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Win-win-win with pigs and chickens
In addition to the hens and their loyal rooster we keep 3 kuni kuni pigs. This is a small breed, hairy and very affectionate. Their roles are as lawn mowers, soil cultivators and manure makers. Kuni kuni pigs are unique in that they can survive on a diet of grass and need very little supplementary food unless raising babies.
Over the last few years we have been impressed with how the chooks, young chickens, rooster and pigs all get along in the slowly emerging food forest they call home. They range freely together and at feeding time jostle with each other for access to kitchen scraps and grain.
Our chooks and ducks get fed supplementary grain that has been soaked in water. This makes it softer, easier to digest and because it swells up means they don't eat as much.
One unintentional positive side effect of feeding grain to the chickens while the pigs are present is they inevitably end up eating some of it. Being greedy, they swallow most of it whole and it passes straight through and ends up spread around their territory in the manure. The chickens have discovered this and are very eager to get at the grains embedded in the poo. This results in frantic scratching and disintegration of the pig turds resulting in faster breakdown and absorption into the surrounding landscape.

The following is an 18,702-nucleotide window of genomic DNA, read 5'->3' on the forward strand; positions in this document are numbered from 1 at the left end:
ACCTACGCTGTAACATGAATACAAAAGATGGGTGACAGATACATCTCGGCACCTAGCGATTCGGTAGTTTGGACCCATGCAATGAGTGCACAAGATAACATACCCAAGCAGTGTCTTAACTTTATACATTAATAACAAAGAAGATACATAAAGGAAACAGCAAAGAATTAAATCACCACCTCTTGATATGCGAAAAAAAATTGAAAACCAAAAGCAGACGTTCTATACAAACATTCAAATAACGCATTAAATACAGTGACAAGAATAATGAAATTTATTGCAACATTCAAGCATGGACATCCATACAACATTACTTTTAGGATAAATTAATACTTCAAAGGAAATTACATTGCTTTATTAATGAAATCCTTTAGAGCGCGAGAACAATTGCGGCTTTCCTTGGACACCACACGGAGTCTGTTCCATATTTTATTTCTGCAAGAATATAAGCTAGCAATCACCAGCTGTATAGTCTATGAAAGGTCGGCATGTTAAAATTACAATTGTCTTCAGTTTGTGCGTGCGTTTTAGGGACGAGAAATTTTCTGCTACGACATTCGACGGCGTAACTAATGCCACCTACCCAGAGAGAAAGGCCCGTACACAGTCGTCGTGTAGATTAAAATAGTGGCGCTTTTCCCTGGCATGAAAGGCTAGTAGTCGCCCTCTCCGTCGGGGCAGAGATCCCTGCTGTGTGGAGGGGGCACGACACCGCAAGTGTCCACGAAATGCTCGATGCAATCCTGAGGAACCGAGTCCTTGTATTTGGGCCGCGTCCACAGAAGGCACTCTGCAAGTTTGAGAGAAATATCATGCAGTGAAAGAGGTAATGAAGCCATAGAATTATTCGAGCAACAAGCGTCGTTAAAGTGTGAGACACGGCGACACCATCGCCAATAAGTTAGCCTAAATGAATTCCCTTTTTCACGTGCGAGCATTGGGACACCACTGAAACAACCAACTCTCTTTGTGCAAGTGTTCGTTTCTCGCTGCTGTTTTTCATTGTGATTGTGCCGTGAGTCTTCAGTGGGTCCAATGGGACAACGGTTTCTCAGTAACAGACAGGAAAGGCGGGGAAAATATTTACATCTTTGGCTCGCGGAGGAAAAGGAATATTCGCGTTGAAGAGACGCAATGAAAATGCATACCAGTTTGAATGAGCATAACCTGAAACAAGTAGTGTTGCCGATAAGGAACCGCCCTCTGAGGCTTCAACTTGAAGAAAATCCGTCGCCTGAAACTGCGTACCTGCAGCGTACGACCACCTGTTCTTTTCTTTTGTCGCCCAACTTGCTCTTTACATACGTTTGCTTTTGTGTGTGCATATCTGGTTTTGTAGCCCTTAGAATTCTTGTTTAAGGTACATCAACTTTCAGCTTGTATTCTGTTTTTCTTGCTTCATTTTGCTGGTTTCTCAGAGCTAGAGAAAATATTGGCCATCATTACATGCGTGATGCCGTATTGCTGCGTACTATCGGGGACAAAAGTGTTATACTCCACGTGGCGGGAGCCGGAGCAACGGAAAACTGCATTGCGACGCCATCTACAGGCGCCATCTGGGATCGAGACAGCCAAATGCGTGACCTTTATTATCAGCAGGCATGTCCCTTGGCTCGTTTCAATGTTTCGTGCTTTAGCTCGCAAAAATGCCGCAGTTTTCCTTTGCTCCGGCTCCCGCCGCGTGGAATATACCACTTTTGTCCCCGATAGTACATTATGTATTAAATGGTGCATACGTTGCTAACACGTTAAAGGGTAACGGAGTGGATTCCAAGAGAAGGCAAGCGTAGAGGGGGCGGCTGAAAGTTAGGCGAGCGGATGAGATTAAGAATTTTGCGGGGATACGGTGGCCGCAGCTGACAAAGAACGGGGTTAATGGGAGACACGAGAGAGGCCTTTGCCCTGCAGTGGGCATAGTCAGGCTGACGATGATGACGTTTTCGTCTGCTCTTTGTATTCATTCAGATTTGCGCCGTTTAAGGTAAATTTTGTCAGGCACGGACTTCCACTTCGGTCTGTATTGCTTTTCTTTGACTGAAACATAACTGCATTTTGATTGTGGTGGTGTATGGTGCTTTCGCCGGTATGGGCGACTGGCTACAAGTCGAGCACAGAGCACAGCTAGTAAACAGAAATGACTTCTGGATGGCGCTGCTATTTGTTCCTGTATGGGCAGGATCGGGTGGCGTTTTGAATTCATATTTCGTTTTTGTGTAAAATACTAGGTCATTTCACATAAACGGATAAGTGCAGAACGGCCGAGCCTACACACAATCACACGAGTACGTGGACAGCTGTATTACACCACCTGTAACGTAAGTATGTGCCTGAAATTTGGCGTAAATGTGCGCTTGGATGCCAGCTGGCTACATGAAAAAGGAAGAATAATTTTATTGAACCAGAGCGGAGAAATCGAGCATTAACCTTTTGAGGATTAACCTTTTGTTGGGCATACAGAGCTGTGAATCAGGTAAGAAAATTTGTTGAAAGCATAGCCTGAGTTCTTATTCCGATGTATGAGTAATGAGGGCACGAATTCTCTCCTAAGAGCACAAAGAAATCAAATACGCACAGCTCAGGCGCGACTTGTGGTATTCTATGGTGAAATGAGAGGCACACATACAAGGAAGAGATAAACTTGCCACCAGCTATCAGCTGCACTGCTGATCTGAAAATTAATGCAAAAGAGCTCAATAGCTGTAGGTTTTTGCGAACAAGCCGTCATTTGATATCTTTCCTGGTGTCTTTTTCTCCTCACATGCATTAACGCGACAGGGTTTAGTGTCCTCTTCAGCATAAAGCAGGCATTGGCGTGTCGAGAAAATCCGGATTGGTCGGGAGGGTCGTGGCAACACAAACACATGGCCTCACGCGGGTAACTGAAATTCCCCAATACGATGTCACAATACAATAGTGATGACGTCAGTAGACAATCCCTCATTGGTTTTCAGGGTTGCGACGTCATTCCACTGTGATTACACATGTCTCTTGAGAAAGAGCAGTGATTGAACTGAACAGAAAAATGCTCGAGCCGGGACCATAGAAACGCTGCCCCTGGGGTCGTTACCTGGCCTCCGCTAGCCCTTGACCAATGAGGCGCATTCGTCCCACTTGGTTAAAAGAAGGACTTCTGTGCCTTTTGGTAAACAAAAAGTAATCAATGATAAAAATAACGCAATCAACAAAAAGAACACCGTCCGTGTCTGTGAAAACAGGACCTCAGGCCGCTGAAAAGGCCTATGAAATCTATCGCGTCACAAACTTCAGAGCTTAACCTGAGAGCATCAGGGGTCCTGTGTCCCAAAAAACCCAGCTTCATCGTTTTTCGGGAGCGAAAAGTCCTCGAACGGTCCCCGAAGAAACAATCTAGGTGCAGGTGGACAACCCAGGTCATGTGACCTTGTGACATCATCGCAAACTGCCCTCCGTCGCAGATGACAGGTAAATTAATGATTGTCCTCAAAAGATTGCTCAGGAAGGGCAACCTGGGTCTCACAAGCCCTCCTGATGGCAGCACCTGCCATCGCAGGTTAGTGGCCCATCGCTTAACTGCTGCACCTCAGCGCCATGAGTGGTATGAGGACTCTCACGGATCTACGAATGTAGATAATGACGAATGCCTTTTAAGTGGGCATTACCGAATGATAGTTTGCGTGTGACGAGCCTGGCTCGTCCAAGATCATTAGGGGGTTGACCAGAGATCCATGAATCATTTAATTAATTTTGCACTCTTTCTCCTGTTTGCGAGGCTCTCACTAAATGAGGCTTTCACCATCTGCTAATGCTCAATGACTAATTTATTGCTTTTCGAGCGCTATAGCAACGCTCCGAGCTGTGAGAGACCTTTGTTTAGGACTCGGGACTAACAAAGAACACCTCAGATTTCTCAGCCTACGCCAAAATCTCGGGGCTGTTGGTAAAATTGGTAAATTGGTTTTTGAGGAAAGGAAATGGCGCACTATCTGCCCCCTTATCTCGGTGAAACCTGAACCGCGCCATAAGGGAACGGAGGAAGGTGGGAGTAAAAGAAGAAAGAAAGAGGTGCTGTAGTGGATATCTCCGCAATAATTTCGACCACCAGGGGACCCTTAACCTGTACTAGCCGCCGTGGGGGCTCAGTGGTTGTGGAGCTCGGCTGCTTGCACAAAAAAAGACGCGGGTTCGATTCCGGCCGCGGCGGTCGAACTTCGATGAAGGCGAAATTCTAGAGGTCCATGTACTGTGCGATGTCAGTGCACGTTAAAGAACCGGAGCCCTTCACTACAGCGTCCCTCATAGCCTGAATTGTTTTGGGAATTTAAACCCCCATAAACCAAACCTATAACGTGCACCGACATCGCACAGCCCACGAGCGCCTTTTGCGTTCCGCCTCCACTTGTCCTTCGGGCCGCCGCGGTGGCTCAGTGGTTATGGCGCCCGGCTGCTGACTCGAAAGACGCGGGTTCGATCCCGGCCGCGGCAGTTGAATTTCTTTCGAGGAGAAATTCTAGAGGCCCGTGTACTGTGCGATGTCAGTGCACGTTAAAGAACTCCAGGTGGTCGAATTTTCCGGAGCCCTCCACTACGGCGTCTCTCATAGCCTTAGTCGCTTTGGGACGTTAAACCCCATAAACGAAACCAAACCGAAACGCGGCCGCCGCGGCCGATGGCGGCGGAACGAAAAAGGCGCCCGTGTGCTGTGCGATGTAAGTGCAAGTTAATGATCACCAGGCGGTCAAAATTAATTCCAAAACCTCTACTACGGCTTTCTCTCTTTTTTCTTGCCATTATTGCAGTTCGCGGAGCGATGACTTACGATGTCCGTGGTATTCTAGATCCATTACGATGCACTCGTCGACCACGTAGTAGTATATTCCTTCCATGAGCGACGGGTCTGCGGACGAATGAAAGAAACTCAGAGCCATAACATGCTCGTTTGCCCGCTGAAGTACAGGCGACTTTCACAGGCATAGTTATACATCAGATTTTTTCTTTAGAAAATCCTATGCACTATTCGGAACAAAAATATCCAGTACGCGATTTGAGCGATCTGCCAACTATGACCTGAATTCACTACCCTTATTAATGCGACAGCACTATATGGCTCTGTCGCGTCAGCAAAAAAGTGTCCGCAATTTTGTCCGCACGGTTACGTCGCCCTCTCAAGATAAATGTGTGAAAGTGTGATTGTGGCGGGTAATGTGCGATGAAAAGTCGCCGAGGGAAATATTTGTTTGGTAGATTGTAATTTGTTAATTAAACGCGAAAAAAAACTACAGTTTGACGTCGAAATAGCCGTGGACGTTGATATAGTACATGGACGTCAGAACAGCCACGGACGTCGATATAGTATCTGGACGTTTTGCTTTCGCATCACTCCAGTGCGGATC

Provided the pigs have plenty of grass and other green edible herbage they seem to leave young trees alone. We have found that at certain times leaves of peach, almond and apple may be palatable.
Pigs love to rub and scratch against things, especially after emerging from a muddy bath in the swale. Consider having a suitable tree or post nearby.
Pigs in the young food forest
During the day the animals are free to roam up to 1 hectare of emerging food forest which is broken into 8 sections (paddocks) of various sizes.
Many of our pig fences are constructed from short log posts driven into the ground and joined by a horizontal run of old corrugated iron since there was stacks of it here. Wire fences will not contain a pig, they can force their way under and through.
We find that by providing plenty of space and regulating their access to different areas means they get plenty of variety, don't over graze and start interfering with young trees or rooting up the ground.